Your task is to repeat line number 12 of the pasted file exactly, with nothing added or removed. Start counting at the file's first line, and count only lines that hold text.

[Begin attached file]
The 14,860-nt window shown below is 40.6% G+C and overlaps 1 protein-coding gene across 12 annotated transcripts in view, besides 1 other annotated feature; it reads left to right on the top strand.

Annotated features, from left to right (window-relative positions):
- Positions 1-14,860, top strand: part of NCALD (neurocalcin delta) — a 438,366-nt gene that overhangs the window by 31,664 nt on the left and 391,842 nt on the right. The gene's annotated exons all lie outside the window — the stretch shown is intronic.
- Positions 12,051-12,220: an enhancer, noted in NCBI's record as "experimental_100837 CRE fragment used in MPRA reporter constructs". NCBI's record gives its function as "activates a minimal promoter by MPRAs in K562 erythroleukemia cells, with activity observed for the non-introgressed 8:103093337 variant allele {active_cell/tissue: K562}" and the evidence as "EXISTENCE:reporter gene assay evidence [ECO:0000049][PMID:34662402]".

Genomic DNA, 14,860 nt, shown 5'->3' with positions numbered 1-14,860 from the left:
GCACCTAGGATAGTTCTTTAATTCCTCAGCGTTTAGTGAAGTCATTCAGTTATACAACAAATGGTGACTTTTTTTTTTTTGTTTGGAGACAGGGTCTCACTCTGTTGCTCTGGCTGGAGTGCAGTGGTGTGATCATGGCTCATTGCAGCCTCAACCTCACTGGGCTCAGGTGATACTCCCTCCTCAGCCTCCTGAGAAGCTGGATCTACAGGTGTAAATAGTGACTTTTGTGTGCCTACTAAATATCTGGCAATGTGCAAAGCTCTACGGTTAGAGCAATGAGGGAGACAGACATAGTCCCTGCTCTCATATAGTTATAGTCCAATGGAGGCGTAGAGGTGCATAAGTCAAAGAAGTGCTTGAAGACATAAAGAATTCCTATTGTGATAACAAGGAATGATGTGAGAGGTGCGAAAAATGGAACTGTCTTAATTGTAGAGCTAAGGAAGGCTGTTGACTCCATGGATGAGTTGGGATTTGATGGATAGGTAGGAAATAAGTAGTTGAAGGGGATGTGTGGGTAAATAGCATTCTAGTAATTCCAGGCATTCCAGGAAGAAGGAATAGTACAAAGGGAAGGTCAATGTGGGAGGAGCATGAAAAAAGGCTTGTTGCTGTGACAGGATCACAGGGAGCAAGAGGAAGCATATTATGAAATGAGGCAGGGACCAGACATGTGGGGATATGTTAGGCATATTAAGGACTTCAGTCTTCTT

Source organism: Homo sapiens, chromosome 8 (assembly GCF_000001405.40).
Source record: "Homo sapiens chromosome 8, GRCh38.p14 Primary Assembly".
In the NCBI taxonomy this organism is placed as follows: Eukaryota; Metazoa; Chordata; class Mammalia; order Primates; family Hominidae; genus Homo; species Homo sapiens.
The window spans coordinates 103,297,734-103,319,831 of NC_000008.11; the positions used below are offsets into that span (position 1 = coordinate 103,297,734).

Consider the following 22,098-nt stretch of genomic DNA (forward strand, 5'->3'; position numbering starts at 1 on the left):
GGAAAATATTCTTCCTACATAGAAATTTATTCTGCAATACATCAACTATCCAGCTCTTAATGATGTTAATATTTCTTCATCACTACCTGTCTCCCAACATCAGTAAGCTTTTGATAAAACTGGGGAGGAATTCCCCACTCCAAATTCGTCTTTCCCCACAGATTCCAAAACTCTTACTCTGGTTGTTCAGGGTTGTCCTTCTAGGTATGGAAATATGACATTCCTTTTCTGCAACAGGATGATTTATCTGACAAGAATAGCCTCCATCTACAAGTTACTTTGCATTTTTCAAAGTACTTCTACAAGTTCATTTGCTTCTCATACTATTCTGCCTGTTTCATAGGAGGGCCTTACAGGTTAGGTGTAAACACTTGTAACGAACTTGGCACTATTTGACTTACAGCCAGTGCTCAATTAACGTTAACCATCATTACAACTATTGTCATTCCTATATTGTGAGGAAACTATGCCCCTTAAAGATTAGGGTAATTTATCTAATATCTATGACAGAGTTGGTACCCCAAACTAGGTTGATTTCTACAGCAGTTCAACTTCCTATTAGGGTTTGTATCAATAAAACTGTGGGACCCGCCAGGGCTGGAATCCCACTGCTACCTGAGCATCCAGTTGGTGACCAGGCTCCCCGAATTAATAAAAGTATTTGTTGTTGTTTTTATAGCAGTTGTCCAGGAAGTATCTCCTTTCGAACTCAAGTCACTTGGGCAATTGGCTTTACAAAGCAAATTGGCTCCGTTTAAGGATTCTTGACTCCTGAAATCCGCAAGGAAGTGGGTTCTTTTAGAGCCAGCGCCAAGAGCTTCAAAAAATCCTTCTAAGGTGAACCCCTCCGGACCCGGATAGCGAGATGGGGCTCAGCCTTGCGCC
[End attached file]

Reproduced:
GGAAAATATTCTTCCTACATAGAAATTTATTCTGCAATACATCAACTATCCAGCTCTTAATGATGTTAATATTTCTTCATCACTACCTGTCTCCCAACATCAGTAAGCTTTTGATAAAACTGGGGAGGAATTCCCCACTCCAAATTCGTCTTTCCCCACAGATTCCAAAACTCTTACTCTGGTTGTTCAGGGTTGTCCTTCTAGGTATGGAAATATGACATTCCTTTTCTGCAACAGGATGATTTATCTGACAAGAATAGCCTCCATCTACAAGTTACTTTGCATTTTTCAAAGTACTTCTACAAGTTCATTTGCTTCTCATACTATTCTGCCTGTTTCATAGGAGGGCCTTACAGGTTAGGTGTAAACACTTGTAACGAACTTGGCACTATTTGACTTACAGCCAGTGCTCAATTAACGTTAACCATCATTACAACTATTGTCATTCCTATATTGTGAGGAAACTATGCCCCTTAAAGATTAGGGTAATTTATCTAATATCTATGACAGAGTTGGTACCCCAAACTAGGTTGATTTCTACAGCAGTTCAACTTCCTATTAGGGTTTGTATCAATAAAACTGTGGGACCCGCCAGGGCTGGAATCCCACTGCTACCTGAGCATCCAGTTGGTGACCAGGCTCCCCGAATTAATAAAAGTATTTGTTGTTGTTTTTATAGCAGTTGTCCAGGAAGTATCTCCTTTCGAACTCAAGTCACTTGGGCAATTGGCTTTACAAAGCAAATTGGCTCCGTTTAAGGATTCTTGACTCCTGAAATCCGCAAGGAAGTGGGTTCTTTTAGAGCCAGCGCCAAGAGCTTCAAAAAATCCTTCTAAGGTGAACCCCTCCGGACCCGGATAGCGAGATGGGGCTCAGCCTTGCGCC